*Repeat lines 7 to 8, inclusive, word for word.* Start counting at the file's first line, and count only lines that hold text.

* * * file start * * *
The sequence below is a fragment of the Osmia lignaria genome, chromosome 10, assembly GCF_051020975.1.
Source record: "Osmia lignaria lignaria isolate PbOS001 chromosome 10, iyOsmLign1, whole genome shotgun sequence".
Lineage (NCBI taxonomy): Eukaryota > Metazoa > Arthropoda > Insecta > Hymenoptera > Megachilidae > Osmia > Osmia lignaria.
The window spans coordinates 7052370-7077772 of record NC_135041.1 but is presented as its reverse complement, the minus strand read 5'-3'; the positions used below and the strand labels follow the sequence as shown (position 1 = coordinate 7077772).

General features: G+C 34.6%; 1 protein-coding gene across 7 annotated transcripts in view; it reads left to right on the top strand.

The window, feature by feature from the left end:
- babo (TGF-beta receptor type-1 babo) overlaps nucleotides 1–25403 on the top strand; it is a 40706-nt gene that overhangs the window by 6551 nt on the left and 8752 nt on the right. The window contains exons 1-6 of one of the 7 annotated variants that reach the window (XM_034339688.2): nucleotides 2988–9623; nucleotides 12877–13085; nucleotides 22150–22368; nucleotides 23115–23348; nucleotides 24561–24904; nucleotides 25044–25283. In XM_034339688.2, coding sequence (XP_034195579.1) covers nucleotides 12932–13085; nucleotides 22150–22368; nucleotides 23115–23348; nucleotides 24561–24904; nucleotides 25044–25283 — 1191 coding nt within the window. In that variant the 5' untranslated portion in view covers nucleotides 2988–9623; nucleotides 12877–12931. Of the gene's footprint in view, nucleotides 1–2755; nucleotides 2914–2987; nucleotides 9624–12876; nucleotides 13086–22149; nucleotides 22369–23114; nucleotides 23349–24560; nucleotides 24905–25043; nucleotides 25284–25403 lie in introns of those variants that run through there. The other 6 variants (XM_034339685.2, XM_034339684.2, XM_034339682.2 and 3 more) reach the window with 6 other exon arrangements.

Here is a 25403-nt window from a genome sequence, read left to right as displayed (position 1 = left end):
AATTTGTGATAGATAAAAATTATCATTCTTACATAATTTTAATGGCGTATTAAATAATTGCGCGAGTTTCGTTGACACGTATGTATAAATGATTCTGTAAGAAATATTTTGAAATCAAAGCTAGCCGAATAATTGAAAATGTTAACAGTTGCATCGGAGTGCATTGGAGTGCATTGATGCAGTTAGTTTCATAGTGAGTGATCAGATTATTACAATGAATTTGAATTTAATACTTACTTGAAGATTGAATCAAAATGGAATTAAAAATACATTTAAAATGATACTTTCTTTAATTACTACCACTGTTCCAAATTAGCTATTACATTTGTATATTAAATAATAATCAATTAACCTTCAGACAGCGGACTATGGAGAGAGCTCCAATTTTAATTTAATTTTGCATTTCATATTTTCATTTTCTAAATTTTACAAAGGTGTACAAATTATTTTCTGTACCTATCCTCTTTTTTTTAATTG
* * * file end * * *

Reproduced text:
- babo (TGF-beta receptor type-1 babo) overlaps nucleotides 1–25403 on the top strand; it is a 40706-nt gene that overhangs the window by 6551 nt on the left and 8752 nt on the right. The window contains exons 1-6 of one of the 7 annotated variants that reach the window (XM_034339688.2): nucleotides 2988–9623; nucleotides 12877–13085; nucleotides 22150–22368; nucleotides 23115–23348; nucleotides 24561–24904; nucleotides 25044–25283. In XM_034339688.2, coding sequence (XP_034195579.1) covers nucleotides 12932–13085; nucleotides 22150–22368; nucleotides 23115–23348; nucleotides 24561–24904; nucleotides 25044–25283 — 1191 coding nt within the window. In that variant the 5' untranslated portion in view covers nucleotides 2988–9623; nucleotides 12877–12931. Of the gene's footprint in view, nucleotides 1–2755; nucleotides 2914–2987; nucleotides 9624–12876; nucleotides 13086–22149; nucleotides 22369–23114; nucleotides 23349–24560; nucleotides 24905–25043; nucleotides 25284–25403 lie in introns of those variants that run through there. The other 6 variants (XM_034339685.2, XM_034339684.2, XM_034339682.2 and 3 more) reach the window with 6 other exon arrangements.

Here is a 25403-nt window from a genome sequence, read left to right as displayed (position 1 = left end):